June 25, 2024 3:25 am
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Georgia Sees Rapid Growth in EV Registration Amid Growing Demand


Shanteya Hudson

Georgia is defying skepticism surrounding electric vehicle sales and is seeing a surge in EV registration and infrastructure investments.

In 2022, Georgia had more than 70,000 registered electric vehicles, a 48% increase over the 2021 total of about 47,000.

Chris Harto, senior policy analyst for Consumer Reports, dismisses concerns about declining consumer interest in electric vehicles, countering recent reports of an EV stockpile. Plug-in hybrids accounted for more than 10% of vehicle registrations in June alone, he explained.

“Year to date, EV sales are up over 50% year over year,” Harto reported. “Which is really impressive, given how much fuel prices have come down.”

EVs play a part in lowering the state’s carbon emissions. Data show one electric car can reduce CO2 emissions by 1.5 million grams a year. Despite reports of high inventory, data shows companies like Tesla and Rivian usually keep fewer cars on the lot compared to the industry average.

Harto pointed out there is increasing interest in electric vehicles, but consumers report concerns about affordability and infrastructure, despite Georgia’s 1,600 public charging stations. Most of the stations are in big cities like Atlanta, Augusta, and Columbus, which makes some rural residents hesitant about going electric. Harto added consumers are also shopping for the best overall value.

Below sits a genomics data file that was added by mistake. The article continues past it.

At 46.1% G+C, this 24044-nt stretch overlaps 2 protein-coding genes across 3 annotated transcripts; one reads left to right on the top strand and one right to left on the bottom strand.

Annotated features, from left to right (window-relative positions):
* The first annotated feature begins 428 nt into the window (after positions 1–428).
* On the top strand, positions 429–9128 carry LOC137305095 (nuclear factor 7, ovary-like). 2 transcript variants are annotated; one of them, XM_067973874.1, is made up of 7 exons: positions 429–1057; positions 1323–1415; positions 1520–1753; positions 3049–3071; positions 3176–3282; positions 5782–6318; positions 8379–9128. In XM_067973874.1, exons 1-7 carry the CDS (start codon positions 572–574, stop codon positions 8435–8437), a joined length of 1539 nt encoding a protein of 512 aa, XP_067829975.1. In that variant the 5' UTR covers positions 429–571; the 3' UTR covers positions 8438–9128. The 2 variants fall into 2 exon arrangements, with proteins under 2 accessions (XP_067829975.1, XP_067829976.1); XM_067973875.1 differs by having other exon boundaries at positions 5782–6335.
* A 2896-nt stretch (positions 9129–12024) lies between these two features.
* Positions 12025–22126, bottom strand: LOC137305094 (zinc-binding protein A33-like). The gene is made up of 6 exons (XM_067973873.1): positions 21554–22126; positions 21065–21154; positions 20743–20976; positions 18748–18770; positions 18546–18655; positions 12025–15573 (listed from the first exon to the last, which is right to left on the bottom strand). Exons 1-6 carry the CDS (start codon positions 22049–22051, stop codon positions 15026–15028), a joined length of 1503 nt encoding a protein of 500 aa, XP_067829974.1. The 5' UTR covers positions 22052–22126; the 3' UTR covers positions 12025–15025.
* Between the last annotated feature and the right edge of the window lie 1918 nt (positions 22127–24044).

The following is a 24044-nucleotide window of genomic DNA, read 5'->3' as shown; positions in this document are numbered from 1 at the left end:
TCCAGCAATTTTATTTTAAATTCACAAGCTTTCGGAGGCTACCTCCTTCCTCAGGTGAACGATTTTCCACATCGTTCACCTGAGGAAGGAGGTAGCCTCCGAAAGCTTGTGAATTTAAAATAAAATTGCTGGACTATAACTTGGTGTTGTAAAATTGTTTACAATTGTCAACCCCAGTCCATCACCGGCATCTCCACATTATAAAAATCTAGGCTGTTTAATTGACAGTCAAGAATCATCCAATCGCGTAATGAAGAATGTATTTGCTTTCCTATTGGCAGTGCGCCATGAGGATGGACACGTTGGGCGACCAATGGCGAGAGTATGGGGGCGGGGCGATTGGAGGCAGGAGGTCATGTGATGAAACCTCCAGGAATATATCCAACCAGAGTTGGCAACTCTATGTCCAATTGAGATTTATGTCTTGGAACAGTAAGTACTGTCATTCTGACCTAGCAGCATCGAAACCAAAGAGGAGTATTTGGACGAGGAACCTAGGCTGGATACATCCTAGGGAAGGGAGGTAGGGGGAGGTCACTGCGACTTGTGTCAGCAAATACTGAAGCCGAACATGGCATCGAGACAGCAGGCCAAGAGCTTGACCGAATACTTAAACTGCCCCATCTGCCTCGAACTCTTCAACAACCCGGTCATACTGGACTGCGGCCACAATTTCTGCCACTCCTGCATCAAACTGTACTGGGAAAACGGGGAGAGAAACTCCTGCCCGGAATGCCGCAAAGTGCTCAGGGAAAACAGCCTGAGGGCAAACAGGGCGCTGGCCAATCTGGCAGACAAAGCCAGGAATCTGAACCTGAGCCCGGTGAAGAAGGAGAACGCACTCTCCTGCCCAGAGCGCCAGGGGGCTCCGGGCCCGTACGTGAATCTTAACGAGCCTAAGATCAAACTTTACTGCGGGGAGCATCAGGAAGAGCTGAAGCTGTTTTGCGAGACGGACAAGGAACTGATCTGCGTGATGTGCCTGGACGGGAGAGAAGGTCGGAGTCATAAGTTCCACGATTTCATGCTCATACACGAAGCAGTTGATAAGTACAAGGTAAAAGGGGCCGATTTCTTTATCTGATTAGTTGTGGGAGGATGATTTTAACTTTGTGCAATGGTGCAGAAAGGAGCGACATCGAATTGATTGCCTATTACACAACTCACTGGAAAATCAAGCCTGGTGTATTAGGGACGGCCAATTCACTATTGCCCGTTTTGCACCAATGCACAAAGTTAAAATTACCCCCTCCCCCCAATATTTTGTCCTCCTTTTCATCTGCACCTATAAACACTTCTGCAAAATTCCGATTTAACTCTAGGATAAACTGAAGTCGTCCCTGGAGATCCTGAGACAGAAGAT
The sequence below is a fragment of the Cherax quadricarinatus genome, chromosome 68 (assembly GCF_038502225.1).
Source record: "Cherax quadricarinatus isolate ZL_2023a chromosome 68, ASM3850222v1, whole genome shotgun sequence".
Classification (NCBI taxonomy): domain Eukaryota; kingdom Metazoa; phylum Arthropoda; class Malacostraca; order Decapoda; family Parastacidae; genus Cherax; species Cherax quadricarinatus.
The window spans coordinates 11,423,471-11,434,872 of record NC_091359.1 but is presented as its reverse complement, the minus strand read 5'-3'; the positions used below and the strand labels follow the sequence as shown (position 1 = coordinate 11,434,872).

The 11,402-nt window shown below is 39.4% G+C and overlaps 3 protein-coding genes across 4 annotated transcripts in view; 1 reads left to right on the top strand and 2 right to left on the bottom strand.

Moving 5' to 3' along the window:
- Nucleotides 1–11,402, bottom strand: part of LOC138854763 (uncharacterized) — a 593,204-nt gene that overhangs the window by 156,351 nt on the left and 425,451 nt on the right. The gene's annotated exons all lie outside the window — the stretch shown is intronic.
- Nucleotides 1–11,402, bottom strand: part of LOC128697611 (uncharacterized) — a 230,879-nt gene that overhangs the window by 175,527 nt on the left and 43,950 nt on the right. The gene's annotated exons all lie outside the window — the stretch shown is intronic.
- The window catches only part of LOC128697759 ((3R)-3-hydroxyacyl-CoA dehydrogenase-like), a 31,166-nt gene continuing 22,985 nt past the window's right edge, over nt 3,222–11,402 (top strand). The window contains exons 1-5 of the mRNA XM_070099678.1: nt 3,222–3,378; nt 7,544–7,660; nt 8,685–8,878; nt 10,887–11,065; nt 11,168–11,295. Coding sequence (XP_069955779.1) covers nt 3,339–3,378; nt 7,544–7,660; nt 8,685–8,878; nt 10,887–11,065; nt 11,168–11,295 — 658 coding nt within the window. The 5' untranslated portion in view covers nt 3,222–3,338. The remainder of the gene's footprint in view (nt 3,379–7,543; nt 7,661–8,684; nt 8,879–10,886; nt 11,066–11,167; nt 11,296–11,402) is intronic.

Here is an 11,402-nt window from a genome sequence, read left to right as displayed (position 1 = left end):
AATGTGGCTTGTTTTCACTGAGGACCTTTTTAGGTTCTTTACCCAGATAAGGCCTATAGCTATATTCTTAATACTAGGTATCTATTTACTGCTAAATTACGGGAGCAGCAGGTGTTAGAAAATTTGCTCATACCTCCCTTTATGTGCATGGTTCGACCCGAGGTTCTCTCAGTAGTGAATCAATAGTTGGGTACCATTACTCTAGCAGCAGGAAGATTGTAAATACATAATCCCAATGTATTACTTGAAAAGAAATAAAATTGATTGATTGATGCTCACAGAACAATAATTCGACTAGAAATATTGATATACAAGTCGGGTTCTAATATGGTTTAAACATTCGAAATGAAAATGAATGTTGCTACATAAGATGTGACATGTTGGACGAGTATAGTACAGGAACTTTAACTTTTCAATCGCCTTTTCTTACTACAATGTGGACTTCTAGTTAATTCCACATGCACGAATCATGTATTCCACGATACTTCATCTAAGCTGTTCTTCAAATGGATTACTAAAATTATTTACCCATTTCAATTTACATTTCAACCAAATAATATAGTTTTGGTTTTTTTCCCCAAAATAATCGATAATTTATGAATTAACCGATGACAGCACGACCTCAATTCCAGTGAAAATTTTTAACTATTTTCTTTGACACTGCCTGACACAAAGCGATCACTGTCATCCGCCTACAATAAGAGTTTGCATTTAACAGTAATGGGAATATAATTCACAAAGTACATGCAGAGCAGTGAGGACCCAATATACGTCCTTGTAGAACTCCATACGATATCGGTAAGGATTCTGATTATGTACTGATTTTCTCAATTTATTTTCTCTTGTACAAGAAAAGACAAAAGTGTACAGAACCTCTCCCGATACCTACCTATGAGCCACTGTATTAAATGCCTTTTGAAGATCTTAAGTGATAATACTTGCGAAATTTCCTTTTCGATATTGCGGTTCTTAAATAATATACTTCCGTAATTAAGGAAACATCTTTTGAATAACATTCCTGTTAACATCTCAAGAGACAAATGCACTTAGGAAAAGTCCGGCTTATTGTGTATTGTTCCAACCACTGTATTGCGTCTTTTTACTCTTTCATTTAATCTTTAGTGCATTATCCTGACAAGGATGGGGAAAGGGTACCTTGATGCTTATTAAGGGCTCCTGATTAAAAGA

“You do see that in the sales data that the EVs that are eligible for the tax credits do seem to be selling better than then many EVs don’t qualify yet for those tax credits,” Harto observed.

Harto noted there could be a shift in the electric vehicle world as automakers satisfy their backlog of EV sales. He emphasized there has been little time for dealers to create successful EV sales models, since much of the inventory is presold before it ever gets to the dealer’s lot.

Disclosure: The Partnership Project contributes to our fund for reporting on Climate Change/Air Quality, Energy Policy, and the Environment. If you would like to help support news in the public interest, click here.

This article originally appeared in Public News Service and is republished here under a Creative Commons license.

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